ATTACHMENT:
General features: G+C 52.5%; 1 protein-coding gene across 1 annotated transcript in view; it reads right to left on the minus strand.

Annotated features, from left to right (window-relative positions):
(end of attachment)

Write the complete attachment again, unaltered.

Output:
General features: G+C 52.5%; 1 protein-coding gene across 1 annotated transcript in view; it reads right to left on the minus strand.

Annotated features, from left to right (window-relative positions):